'Geometric Brick' Tiffany Chandelier

Tiffany Studios "Bouquet" Chandelier

A Tiffany Studios New York "Bouquet" leaded glass and patinated bronze chandelier. This particular shade has a remarkable range of multi-colored red hued peony blossoms on swirled blue and purple background with a beaded top and bottom rim. A similar shade is pictured in: Tiffany Lamps and Metalware: An illustrated reference to over 2000 models, by Alastair Duncan, Woodbridge: Suffolk: Antique Collectors'' Club, 1988, p. 216, plate 851. 

Tiffany Studios 'Bouquet' Chandelier

Tiffany Studios Golden Stalactite Chandelier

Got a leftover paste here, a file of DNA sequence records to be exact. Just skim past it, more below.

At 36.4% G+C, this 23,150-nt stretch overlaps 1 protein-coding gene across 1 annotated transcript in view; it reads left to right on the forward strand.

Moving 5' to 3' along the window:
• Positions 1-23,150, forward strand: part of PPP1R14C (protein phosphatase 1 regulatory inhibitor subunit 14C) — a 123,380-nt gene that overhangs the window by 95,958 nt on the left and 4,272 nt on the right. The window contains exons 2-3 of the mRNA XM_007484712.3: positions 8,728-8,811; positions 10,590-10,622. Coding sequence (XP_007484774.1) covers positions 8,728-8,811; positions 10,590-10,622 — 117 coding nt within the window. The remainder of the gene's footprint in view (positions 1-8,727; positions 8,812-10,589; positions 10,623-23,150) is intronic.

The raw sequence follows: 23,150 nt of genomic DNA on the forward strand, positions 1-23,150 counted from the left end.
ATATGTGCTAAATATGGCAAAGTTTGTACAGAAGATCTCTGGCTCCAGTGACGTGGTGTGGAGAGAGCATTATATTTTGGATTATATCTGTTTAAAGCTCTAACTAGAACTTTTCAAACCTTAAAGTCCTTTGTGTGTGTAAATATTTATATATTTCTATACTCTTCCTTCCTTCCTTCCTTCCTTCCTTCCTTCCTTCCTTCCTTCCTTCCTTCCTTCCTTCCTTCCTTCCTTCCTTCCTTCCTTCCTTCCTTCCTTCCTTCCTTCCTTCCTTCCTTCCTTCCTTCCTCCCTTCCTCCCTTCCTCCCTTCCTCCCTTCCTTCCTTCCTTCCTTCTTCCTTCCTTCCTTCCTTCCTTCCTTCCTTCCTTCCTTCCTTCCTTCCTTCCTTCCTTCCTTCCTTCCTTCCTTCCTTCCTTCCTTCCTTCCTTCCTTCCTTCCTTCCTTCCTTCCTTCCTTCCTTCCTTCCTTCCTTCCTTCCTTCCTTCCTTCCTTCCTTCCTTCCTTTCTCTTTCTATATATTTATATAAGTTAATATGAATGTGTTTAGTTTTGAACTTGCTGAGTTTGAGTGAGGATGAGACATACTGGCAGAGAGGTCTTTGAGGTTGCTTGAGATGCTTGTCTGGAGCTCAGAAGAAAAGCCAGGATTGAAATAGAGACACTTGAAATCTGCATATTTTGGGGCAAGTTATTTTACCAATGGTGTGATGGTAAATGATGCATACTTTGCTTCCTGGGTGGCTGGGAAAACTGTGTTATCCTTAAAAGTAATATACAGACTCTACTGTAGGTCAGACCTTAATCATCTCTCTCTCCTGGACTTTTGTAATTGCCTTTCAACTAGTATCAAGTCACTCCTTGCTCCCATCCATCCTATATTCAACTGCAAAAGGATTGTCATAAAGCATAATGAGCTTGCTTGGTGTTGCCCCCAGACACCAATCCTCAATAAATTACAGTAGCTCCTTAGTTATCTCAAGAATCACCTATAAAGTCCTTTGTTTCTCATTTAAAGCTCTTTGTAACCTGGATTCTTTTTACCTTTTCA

A Tiffany Studios New York golden stalactite chandelier with pulled gilt decoration, suspended from a patinated bronze and brass chain and pole system. This chandelier features a larger central stalactite surrounded by 6 smaller stalactites. The stalactite shades are decorated in gold and brown on a yellow background. In 1897 Mark Twain embarked on a lengthy tour of North Africa and the Holy Land. two years later, he published "Innocents Abroad," a widely read and celebrated account of these travels. Inspired by Twain''s work, Louis Comfort Tiffany traveled to Northern Africa the same year Innocents Abroad was published. What he found in Northern Africa and Southern Spain was a seemingly an endless trove of artistic inspiration. Upon he returned he immediately painted an oil painting titled "Market Day at Tangiers," depicting exactly that and particularly highlighting the Islamic architecture surrounding the market square in the city. Tiffany would later model the fountain court of his home at Laurelton Hall after the Court of the Lions at the Moorish palace La Alhambra in Granada. The Laurelton Hall fountain court, which was later described as "the soul of the house," by Tiffany scholars, was filled with arabesque texturing in the walls that created domed, stylized shelves called "Muqarnas," a traditionally Moorish architectural feature. Tiffany so loved the Muqarnas walls t ... hat he designed Favrile glass forms to fit in the indentations, and, later still, Favrile glass shades, like those in this chandelier, to mimic and compliment their shape. A similar chandelier is pictured in: Tiffany Lamps and Metalware: An illustrated reference to over 2000 models, by Alastair Duncan, Woodbridge: Suffolk: Antique Collectors'' Club, 1988, p. 299, plate 1186.